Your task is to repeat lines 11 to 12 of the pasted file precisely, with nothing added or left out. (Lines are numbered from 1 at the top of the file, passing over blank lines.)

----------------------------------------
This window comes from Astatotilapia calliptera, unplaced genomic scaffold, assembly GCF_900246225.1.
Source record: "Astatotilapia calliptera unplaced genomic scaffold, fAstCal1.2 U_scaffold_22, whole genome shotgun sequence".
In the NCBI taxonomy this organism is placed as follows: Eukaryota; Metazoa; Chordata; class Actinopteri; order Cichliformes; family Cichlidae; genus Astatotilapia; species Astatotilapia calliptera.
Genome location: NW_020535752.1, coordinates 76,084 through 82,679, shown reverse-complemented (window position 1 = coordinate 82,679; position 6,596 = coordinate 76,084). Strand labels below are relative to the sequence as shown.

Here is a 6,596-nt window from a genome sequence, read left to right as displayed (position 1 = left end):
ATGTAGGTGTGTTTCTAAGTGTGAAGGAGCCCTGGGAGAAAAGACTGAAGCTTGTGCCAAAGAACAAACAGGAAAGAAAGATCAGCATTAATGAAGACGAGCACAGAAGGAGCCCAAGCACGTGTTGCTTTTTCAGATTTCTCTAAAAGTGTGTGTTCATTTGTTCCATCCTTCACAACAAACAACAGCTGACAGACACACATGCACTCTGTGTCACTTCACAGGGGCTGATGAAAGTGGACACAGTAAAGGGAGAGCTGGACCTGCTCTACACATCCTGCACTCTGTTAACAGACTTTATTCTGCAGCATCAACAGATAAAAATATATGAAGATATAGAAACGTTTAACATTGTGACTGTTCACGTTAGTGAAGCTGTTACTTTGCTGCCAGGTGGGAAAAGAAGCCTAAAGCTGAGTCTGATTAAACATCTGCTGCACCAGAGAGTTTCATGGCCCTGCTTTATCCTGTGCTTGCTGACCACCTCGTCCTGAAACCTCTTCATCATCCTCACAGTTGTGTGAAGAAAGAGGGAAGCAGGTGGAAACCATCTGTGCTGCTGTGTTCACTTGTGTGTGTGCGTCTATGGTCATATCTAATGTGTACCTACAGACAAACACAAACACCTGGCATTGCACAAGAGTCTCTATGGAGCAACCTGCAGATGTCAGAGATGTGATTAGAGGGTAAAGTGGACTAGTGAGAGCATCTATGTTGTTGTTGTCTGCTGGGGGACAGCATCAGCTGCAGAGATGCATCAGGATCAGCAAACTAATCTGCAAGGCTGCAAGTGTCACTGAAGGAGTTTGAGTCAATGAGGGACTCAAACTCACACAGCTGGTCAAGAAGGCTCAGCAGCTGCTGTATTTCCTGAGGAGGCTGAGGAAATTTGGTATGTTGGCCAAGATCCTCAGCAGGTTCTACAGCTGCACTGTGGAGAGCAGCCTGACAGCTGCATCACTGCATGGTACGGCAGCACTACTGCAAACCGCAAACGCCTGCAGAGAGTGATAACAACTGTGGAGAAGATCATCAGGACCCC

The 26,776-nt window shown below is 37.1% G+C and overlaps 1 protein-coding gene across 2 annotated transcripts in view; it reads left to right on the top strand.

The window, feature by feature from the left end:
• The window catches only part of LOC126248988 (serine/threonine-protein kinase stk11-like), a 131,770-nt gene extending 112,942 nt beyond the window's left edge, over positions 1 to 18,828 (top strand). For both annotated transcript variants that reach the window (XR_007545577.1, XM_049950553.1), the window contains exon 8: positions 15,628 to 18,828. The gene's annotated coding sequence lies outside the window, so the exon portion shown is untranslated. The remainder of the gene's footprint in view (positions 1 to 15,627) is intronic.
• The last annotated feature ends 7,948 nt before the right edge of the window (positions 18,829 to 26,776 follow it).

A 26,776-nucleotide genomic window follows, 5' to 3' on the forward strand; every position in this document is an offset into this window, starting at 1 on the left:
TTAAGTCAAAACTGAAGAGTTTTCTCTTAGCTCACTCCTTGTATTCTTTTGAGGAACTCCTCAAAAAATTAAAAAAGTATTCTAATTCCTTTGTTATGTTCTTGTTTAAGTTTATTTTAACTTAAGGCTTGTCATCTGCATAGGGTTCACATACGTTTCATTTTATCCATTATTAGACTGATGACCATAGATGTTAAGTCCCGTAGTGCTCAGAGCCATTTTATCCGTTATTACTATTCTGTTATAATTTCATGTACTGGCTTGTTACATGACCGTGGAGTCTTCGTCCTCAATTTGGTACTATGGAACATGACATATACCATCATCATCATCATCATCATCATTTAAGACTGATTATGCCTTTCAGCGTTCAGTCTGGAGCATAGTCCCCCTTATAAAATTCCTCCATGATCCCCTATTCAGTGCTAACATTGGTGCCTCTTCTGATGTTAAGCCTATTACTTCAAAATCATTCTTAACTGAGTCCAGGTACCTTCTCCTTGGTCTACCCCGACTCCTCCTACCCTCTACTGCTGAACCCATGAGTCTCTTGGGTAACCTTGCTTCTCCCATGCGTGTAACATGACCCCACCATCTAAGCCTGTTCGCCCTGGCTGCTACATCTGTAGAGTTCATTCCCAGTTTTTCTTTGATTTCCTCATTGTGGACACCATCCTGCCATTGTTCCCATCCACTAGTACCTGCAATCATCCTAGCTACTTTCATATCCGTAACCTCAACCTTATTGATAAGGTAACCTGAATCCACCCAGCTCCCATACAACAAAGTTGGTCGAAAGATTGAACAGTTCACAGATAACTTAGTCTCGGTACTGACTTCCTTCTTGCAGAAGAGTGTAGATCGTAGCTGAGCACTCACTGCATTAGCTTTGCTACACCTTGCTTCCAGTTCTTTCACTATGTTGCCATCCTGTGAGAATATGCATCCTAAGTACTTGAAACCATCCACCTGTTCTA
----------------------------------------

A 26,776-nucleotide genomic window follows, 5' to 3' on the forward strand; every position in this document is an offset into this window, starting at 1 on the left:
TTAAGTCAAAACTGAAGAGTTTTCTCTTAGCTCACTCCTTGTATTCTTTTGAGGAACTCCTCAAAAAATTAAAAAAGTATTCTAATTCCTTTGTTATGTTCTTGTTTAAGTTTATTTTAACTTAAGGCTTGTCATCTGCATAGGGTTCACATACGTTTCATTTTATCCATTATTAGACTGATGACCATAGATGTTAAGTCCCGTAGTGCTCAGAGCCATTTTATCCGTTATTACTATTCTGTTATAATTTCATGTACTGGCTTGTTACATGACCGTGGAGTCTTCGTCCTCAATTTGGTACTATGGAACATGACATATACCATCATCATCATCATCATCATCATTTAAGACTGATTATGCCTTTCAGCGTTCAGTCTGGAGCATAGTCCCCCTTATAAAATTCCTCCATGATCCCCTATTCAGTGCTAACATTGGTGCCTCTTCTGATGTTAAGCCTATTACTTCAAAATCATTCTTAACTGAGTCCAGGTACCTTCTCCTTGGTCTACCCCGACTCCTCCTACCCTCTACTGCTGAACCCATGAGTCTCTTGGGTAACCTTGCTTCTCCCATGCGTGTAACATGACCCCACCATCTAAGCCTGTTCGCCCTGGCTGCTACATCTGTAGAGTTCATTCCCAGTTTTTCTTTGATTTCCTCATTGTGGACACCATCCTGCCATTGTTCCCATCCACTAGTACCTGCAATCATCCTAGCTACTTTCATATCCGTAACCTCAACCTTATTGATAAGGTAACCTGAATCCACCCAGCTCCCATACAACAAAGTTGGTCGAAAGATTGAACAGTTCACAGATAACTTAGTCTCGGTACTGACTTCCTTCTTGCAGAAGAGTGTAGATCGTAGCTGAGCACTCACTGCATTAGCTTTGCTACACCTTGCTTCCAGTTCTTTCACTATGTTGCCATCCTGTGAGAATATGCATCCTAAGTACTTGAAACCATCCACCTGTTCTA